Anyone who has moved house since 1993 could be owed money - and here’s why
Money saving expert Martin Lewis has revealed everyone who has moved house since 1993 could be owed money as overpaid council tax.
What did Martin Lewis say?
Founder of MoneySavingExpert, Martin Lewis, said: "Councils are sitting on a staggering amount of money, at least £230million spread across 1.7 million accounts, which works out at an average of well over £100 sitting in each closed account.
"And while councils do make efforts to track down those who are owed, many don't do it well enough, especially when people have moved out of their area and are no longer their responsibility.
"That means we all need to take responsibility for ourselves.”
Owners of these 1.7 million council tax accounts should have been refunded when the account was closed, but Lewis noted that savers are not encouraged to call up their council.
He suggested taking a few other steps first, including reading the Money Saving Expert guide.
The credit in the council tax accounts accumulates as households pay council tax a month or a year in advance, meaning it's common to have leftover credit when moving house.
The report noted anyone who has moved homes since 1993 should check if they are due over £100 because of the overpayments and credit.
Credit is also added if someone overpays their council tax bill, if a resident has moved out or if someone living in the property died.
Then those credits should be refunded automatically before the account is closed.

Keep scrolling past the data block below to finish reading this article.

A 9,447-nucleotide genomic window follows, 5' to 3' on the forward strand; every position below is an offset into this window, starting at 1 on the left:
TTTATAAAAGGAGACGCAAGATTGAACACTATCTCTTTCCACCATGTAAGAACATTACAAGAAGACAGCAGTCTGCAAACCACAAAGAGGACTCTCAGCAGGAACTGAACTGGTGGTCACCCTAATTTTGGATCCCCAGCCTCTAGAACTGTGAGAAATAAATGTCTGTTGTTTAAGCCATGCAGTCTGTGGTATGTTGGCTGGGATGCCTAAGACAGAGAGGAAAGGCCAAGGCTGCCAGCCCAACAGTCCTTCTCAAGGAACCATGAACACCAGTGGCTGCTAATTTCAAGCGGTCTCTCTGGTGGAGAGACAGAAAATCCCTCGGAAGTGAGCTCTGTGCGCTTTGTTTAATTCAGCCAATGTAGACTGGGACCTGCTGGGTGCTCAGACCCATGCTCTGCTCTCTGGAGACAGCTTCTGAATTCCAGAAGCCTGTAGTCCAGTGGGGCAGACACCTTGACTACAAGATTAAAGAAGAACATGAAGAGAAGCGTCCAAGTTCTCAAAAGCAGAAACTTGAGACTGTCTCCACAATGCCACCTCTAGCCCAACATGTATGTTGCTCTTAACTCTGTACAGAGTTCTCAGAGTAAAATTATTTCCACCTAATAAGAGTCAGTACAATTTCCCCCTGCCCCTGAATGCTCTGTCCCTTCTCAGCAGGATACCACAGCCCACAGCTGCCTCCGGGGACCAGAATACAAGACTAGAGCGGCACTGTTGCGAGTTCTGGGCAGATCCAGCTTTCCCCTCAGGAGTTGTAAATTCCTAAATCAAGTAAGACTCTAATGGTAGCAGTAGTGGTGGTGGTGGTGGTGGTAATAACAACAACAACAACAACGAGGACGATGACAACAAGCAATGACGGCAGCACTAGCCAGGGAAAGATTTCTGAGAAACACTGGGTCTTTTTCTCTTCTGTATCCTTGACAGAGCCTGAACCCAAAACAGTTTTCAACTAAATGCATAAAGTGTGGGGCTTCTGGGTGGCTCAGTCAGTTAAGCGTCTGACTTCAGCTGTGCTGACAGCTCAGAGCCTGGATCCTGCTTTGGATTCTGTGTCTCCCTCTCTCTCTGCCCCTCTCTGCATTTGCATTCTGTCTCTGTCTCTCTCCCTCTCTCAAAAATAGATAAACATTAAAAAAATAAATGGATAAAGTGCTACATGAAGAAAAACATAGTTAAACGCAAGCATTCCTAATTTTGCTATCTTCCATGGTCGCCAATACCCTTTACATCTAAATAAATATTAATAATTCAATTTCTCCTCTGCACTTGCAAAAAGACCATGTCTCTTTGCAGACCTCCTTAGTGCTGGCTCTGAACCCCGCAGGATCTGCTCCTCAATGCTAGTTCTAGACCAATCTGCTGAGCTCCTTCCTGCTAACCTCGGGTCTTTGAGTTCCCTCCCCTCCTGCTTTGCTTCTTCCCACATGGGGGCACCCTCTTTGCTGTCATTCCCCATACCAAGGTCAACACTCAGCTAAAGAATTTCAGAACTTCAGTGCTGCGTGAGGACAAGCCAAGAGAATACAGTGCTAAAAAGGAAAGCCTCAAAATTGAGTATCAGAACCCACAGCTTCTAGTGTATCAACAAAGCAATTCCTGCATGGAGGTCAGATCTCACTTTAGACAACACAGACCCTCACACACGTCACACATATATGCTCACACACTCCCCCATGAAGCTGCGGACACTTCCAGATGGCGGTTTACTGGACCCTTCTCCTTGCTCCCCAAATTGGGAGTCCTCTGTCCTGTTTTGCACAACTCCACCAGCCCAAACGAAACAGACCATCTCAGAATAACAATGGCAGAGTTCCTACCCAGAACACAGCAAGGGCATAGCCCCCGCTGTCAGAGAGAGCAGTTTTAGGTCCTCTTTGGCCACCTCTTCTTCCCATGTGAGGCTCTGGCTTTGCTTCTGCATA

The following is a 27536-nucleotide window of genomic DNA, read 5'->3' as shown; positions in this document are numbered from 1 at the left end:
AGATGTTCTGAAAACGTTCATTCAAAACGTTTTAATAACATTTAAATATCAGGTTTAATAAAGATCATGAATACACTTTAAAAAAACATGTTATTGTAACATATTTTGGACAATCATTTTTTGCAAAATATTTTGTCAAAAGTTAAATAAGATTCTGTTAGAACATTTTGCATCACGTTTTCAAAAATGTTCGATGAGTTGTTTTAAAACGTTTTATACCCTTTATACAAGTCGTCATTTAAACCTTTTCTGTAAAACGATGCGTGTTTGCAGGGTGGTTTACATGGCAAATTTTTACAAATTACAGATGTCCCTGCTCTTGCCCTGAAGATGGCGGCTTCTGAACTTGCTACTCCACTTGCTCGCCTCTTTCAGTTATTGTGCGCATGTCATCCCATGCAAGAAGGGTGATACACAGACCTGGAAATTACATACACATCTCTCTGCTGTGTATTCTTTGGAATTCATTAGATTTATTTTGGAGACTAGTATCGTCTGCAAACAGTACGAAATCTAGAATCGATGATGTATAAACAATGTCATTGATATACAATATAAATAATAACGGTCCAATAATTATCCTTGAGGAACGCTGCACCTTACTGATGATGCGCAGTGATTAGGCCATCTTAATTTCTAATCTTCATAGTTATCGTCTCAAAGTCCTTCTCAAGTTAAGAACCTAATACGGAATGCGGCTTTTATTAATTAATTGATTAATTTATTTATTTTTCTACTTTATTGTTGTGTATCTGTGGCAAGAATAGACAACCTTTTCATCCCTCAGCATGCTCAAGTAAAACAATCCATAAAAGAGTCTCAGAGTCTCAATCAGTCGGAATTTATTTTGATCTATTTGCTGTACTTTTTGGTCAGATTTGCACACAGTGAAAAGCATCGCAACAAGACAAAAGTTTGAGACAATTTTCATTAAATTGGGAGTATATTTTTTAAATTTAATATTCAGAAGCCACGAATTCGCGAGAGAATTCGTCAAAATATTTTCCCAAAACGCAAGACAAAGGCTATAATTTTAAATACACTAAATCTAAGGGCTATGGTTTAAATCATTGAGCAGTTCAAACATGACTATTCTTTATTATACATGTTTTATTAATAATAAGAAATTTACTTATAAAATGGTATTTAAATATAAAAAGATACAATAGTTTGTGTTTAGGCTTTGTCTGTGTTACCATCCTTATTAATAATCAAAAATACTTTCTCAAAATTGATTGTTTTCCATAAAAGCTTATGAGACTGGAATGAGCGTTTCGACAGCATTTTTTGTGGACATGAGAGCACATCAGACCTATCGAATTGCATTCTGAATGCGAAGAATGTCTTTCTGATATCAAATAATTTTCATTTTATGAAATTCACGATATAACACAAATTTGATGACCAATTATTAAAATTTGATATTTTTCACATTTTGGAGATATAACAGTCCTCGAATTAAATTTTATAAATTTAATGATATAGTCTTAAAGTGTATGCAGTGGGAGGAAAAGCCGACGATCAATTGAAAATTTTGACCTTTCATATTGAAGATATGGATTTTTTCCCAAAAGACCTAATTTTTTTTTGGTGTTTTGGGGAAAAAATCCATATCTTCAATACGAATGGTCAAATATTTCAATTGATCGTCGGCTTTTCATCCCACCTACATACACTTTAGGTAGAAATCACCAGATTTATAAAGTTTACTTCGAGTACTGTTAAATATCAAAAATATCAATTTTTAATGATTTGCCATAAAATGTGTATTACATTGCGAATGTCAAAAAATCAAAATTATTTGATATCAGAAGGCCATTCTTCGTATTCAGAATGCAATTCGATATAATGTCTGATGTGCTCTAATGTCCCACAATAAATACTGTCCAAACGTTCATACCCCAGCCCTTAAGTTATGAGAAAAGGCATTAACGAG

Who could be owed money?
Researchers believe households are most likely able to claim if they've moved out of a council or local authority in the last 29 years and was not paying council tax via direct debit.
Households that did not leave a forwarding address when they moved are even more likely to be owed a refund.
How to check if you are due a refund
The simplest and quickest way to check and claim is via an online form from your old council.
Searching the council name and "council tax refund form" online should lead you to the correct document if available.
Another way is by going on the GOV.UK website and email, or live chatting or even by calling the council.
Members of the investigations attempted calling their old councils to see the process and most were only asked for their name and old address, whilst some others had to go through some security questions.
However, the report noted the process was "usually straightforward".